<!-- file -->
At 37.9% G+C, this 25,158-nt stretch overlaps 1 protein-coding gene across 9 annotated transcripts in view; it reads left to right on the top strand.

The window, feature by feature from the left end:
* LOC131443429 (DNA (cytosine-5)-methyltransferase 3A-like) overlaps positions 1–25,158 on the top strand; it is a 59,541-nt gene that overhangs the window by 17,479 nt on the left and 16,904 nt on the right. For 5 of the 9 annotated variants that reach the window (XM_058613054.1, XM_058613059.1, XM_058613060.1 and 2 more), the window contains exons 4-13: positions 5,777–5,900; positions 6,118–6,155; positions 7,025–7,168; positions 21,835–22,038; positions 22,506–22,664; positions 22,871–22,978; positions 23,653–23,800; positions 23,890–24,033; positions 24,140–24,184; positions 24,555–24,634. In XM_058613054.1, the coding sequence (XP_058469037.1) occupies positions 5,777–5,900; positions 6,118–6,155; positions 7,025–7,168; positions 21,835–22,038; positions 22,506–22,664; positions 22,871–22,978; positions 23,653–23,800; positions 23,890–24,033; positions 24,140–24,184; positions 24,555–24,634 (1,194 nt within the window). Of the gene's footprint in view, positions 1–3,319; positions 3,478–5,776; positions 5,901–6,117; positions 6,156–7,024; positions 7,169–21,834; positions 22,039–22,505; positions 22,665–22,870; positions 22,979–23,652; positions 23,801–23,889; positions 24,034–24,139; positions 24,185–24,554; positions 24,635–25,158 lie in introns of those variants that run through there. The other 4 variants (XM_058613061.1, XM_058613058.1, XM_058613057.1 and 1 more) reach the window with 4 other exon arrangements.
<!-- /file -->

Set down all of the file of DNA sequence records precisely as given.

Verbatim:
At 37.9% G+C, this 25,158-nt stretch overlaps 1 protein-coding gene across 9 annotated transcripts in view; it reads left to right on the top strand.

The window, feature by feature from the left end:
* LOC131443429 (DNA (cytosine-5)-methyltransferase 3A-like) overlaps positions 1–25,158 on the top strand; it is a 59,541-nt gene that overhangs the window by 17,479 nt on the left and 16,904 nt on the right. For 5 of the 9 annotated variants that reach the window (XM_058613054.1, XM_058613059.1, XM_058613060.1 and 2 more), the window contains exons 4-13: positions 5,777–5,900; positions 6,118–6,155; positions 7,025–7,168; positions 21,835–22,038; positions 22,506–22,664; positions 22,871–22,978; positions 23,653–23,800; positions 23,890–24,033; positions 24,140–24,184; positions 24,555–24,634. In XM_058613054.1, the coding sequence (XP_058469037.1) occupies positions 5,777–5,900; positions 6,118–6,155; positions 7,025–7,168; positions 21,835–22,038; positions 22,506–22,664; positions 22,871–22,978; positions 23,653–23,800; positions 23,890–24,033; positions 24,140–24,184; positions 24,555–24,634 (1,194 nt within the window). Of the gene's footprint in view, positions 1–3,319; positions 3,478–5,776; positions 5,901–6,117; positions 6,156–7,024; positions 7,169–21,834; positions 22,039–22,505; positions 22,665–22,870; positions 22,979–23,652; positions 23,801–23,889; positions 24,034–24,139; positions 24,185–24,554; positions 24,635–25,158 lie in introns of those variants that run through there. The other 4 variants (XM_058613061.1, XM_058613058.1, XM_058613057.1 and 1 more) reach the window with 4 other exon arrangements.